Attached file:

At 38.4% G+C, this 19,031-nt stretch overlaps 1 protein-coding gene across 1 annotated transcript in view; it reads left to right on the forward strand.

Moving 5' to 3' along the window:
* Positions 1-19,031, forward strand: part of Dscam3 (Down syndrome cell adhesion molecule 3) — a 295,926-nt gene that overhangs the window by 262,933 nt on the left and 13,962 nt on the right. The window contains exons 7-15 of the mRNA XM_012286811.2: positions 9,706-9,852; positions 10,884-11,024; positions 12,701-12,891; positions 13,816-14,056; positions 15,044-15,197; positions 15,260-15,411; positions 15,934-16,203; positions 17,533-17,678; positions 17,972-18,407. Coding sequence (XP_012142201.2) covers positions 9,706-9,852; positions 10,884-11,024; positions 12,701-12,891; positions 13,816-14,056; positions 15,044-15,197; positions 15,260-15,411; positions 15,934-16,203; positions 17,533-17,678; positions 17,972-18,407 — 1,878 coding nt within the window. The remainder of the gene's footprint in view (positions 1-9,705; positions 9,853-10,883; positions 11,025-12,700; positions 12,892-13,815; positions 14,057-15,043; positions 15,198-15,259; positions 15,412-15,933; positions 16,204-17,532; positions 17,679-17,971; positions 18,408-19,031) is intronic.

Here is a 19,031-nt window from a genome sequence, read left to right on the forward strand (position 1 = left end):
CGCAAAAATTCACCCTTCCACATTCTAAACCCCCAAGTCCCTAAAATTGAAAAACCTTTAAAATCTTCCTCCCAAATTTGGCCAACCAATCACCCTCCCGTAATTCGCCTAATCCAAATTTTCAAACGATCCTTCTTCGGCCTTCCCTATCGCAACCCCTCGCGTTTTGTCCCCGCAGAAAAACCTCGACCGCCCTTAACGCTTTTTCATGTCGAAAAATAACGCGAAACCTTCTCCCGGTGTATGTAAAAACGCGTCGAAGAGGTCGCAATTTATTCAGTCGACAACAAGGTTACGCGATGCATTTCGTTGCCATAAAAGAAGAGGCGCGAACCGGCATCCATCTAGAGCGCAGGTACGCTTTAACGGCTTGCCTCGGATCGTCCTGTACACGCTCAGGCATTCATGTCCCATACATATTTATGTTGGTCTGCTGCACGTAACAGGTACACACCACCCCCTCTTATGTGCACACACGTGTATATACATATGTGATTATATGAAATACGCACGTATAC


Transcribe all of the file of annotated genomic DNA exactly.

At 38.4% G+C, this 19,031-nt stretch overlaps 1 protein-coding gene across 1 annotated transcript in view; it reads left to right on the forward strand.

Moving 5' to 3' along the window:
* Positions 1-19,031, forward strand: part of Dscam3 (Down syndrome cell adhesion molecule 3) — a 295,926-nt gene that overhangs the window by 262,933 nt on the left and 13,962 nt on the right. The window contains exons 7-15 of the mRNA XM_012286811.2: positions 9,706-9,852; positions 10,884-11,024; positions 12,701-12,891; positions 13,816-14,056; positions 15,044-15,197; positions 15,260-15,411; positions 15,934-16,203; positions 17,533-17,678; positions 17,972-18,407. Coding sequence (XP_012142201.2) covers positions 9,706-9,852; positions 10,884-11,024; positions 12,701-12,891; positions 13,816-14,056; positions 15,044-15,197; positions 15,260-15,411; positions 15,934-16,203; positions 17,533-17,678; positions 17,972-18,407 — 1,878 coding nt within the window. The remainder of the gene's footprint in view (positions 1-9,705; positions 9,853-10,883; positions 11,025-12,700; positions 12,892-13,815; positions 14,057-15,043; positions 15,198-15,259; positions 15,412-15,933; positions 16,204-17,532; positions 17,679-17,971; positions 18,408-19,031) is intronic.

Here is a 19,031-nt window from a genome sequence, read left to right on the forward strand (position 1 = left end):
CGCAAAAATTCACCCTTCCACATTCTAAACCCCCAAGTCCCTAAAATTGAAAAACCTTTAAAATCTTCCTCCCAAATTTGGCCAACCAATCACCCTCCCGTAATTCGCCTAATCCAAATTTTCAAACGATCCTTCTTCGGCCTTCCCTATCGCAACCCCTCGCGTTTTGTCCCCGCAGAAAAACCTCGACCGCCCTTAACGCTTTTTCATGTCGAAAAATAACGCGAAACCTTCTCCCGGTGTATGTAAAAACGCGTCGAAGAGGTCGCAATTTATTCAGTCGACAACAAGGTTACGCGATGCATTTCGTTGCCATAAAAGAAGAGGCGCGAACCGGCATCCATCTAGAGCGCAGGTACGCTTTAACGGCTTGCCTCGGATCGTCCTGTACACGCTCAGGCATTCATGTCCCATACATATTTATGTTGGTCTGCTGCACGTAACAGGTACACACCACCCCCTCTTATGTGCACACACGTGTATATACATATGTGATTATATGAAATACGCACGTATAC